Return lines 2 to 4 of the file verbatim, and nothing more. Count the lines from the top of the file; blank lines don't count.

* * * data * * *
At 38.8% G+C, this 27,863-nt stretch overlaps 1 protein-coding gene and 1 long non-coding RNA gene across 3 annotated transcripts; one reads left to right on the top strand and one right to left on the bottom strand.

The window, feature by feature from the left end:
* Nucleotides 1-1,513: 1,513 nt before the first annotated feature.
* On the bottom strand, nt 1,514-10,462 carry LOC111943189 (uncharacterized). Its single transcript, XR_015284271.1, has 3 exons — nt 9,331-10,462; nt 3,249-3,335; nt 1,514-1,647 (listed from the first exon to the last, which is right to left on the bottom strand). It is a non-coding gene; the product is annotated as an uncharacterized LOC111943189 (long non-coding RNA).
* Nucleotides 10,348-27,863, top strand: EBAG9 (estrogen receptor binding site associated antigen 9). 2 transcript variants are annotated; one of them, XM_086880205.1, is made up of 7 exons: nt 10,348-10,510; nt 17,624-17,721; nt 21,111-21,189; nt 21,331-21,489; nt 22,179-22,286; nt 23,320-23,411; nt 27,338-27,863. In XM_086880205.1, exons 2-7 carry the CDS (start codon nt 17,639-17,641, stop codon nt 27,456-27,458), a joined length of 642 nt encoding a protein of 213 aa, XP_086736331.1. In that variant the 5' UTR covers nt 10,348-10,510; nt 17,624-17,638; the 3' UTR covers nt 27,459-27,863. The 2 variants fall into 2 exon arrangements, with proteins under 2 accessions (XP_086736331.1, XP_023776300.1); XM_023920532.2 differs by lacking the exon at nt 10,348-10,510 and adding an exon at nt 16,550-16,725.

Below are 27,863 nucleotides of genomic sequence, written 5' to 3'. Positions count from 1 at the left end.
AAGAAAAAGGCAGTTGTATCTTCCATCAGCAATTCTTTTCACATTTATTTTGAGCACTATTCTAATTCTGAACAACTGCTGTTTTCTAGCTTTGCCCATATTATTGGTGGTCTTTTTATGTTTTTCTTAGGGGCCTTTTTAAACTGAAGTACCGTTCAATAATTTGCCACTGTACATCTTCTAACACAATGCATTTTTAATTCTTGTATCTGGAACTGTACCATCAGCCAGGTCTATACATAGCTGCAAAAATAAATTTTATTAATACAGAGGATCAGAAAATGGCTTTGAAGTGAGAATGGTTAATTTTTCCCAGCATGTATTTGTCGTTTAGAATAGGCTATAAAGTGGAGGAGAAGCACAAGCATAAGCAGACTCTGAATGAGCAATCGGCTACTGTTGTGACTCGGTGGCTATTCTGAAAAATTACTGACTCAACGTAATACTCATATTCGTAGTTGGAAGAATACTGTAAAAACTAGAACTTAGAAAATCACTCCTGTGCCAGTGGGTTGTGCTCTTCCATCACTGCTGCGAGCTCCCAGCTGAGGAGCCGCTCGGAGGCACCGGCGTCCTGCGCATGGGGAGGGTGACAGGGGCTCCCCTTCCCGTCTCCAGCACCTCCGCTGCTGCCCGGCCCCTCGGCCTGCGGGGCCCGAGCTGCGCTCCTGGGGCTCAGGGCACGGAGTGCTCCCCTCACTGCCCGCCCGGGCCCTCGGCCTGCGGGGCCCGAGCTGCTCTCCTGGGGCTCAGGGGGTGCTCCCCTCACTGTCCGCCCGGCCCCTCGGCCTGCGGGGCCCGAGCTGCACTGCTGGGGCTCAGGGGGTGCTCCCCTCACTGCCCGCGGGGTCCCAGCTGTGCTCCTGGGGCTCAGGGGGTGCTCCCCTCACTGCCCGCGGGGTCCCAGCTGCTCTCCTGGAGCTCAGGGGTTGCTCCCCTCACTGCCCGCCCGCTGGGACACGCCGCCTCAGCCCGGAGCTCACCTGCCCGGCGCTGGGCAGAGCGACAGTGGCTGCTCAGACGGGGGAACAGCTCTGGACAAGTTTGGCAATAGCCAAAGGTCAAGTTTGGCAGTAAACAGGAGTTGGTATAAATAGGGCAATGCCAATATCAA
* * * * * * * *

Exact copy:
The window, feature by feature from the left end:
* Nucleotides 1-1,513: 1,513 nt before the first annotated feature.
* On the bottom strand, nt 1,514-10,462 carry LOC111943189 (uncharacterized). Its single transcript, XR_015284271.1, has 3 exons — nt 9,331-10,462; nt 3,249-3,335; nt 1,514-1,647 (listed from the first exon to the last, which is right to left on the bottom strand). It is a non-coding gene; the product is annotated as an uncharacterized LOC111943189 (long non-coding RNA).